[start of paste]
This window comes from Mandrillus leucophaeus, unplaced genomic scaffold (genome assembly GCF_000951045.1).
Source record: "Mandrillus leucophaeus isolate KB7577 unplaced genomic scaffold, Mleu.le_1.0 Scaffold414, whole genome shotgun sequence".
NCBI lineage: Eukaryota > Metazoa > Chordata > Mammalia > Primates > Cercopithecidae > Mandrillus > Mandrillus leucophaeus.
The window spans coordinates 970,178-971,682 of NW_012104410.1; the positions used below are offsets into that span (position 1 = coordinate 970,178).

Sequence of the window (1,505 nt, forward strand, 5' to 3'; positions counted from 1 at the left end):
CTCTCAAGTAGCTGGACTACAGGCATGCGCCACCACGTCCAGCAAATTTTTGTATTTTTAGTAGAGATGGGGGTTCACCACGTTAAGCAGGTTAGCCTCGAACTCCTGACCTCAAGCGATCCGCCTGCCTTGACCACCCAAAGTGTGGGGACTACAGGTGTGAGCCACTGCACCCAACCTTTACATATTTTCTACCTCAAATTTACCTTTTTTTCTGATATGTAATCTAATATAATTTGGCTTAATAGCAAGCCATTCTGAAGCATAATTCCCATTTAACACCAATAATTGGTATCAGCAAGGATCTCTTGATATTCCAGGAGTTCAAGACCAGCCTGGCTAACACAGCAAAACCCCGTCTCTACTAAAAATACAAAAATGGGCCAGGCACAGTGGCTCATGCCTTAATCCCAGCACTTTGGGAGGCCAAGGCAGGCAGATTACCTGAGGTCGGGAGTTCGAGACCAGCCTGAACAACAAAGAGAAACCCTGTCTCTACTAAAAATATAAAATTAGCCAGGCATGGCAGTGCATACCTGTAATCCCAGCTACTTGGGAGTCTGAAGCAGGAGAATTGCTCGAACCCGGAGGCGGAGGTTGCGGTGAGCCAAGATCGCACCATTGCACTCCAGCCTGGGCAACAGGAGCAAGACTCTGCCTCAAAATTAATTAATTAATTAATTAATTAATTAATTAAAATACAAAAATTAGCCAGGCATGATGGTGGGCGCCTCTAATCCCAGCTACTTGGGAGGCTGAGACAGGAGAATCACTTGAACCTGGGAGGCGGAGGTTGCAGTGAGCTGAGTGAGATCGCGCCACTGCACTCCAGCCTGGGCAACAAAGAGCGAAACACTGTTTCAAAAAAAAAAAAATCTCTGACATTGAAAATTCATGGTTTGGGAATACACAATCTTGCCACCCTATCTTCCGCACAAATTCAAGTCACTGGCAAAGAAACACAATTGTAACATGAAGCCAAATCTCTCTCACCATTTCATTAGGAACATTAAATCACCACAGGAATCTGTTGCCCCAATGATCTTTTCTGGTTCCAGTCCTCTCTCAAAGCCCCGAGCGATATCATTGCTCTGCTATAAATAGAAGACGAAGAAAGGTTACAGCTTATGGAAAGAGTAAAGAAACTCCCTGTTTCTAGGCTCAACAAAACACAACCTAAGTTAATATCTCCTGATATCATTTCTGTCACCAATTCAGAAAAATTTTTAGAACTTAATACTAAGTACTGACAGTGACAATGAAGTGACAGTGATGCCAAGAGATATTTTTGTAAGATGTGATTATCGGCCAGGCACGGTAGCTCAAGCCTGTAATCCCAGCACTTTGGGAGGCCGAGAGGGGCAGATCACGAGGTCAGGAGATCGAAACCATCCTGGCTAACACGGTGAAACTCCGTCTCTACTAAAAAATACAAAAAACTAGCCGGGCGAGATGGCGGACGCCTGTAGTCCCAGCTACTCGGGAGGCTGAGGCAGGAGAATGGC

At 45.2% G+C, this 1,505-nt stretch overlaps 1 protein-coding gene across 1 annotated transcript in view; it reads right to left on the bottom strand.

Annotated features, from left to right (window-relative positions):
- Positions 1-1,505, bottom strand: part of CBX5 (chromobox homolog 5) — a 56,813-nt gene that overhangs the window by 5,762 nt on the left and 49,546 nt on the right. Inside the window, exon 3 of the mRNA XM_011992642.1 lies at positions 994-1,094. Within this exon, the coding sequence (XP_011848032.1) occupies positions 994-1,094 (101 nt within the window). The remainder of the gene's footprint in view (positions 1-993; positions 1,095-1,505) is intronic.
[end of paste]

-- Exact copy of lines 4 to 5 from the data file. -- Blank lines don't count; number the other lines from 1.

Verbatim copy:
The window spans coordinates 970,178-971,682 of NW_012104410.1; the positions used below are offsets into that span (position 1 = coordinate 970,178).

Sequence of the window (1,505 nt, forward strand, 5' to 3'; positions counted from 1 at the left end):